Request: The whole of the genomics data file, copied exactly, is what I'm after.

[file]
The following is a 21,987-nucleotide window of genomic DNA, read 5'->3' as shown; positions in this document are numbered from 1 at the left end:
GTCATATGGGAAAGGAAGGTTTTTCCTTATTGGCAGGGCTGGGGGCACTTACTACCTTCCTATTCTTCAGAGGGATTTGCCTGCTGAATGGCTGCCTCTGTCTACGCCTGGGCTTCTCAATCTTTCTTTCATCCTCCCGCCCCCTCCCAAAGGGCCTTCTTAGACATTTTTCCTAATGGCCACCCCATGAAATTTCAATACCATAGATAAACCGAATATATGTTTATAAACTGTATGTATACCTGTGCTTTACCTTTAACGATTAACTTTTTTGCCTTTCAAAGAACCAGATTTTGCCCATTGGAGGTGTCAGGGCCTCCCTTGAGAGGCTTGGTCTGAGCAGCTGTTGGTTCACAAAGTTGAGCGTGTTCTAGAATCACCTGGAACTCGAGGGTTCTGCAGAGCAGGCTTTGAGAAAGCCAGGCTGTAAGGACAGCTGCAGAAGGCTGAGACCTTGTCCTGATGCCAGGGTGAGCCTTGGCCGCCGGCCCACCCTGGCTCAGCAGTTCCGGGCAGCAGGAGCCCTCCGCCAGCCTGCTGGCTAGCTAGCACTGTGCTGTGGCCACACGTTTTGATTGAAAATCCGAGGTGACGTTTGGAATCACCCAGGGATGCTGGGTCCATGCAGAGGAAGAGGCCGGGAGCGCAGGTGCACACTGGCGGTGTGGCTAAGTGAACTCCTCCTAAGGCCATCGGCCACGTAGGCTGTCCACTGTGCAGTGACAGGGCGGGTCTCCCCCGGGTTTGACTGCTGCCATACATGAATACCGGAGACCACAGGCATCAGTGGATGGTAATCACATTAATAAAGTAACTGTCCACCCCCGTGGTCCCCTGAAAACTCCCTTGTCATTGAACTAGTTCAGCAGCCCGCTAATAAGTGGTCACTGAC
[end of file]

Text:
The following is a 21,987-nucleotide window of genomic DNA, read 5'->3' as shown; positions in this document are numbered from 1 at the left end:
GTCATATGGGAAAGGAAGGTTTTTCCTTATTGGCAGGGCTGGGGGCACTTACTACCTTCCTATTCTTCAGAGGGATTTGCCTGCTGAATGGCTGCCTCTGTCTACGCCTGGGCTTCTCAATCTTTCTTTCATCCTCCCGCCCCCTCCCAAAGGGCCTTCTTAGACATTTTTCCTAATGGCCACCCCATGAAATTTCAATACCATAGATAAACCGAATATATGTTTATAAACTGTATGTATACCTGTGCTTTACCTTTAACGATTAACTTTTTTGCCTTTCAAAGAACCAGATTTTGCCCATTGGAGGTGTCAGGGCCTCCCTTGAGAGGCTTGGTCTGAGCAGCTGTTGGTTCACAAAGTTGAGCGTGTTCTAGAATCACCTGGAACTCGAGGGTTCTGCAGAGCAGGCTTTGAGAAAGCCAGGCTGTAAGGACAGCTGCAGAAGGCTGAGACCTTGTCCTGATGCCAGGGTGAGCCTTGGCCGCCGGCCCACCCTGGCTCAGCAGTTCCGGGCAGCAGGAGCCCTCCGCCAGCCTGCTGGCTAGCTAGCACTGTGCTGTGGCCACACGTTTTGATTGAAAATCCGAGGTGACGTTTGGAATCACCCAGGGATGCTGGGTCCATGCAGAGGAAGAGGCCGGGAGCGCAGGTGCACACTGGCGGTGTGGCTAAGTGAACTCCTCCTAAGGCCATCGGCCACGTAGGCTGTCCACTGTGCAGTGACAGGGCGGGTCTCCCCCGGGTTTGACTGCTGCCATACATGAATACCGGAGACCACAGGCATCAGTGGATGGTAATCACATTAATAAAGTAACTGTCCACCCCCGTGGTCCCCTGAAAACTCCCTTGTCATTGAACTAGTTCAGCAGCCCGCTAATAAGTGGTCACTGAC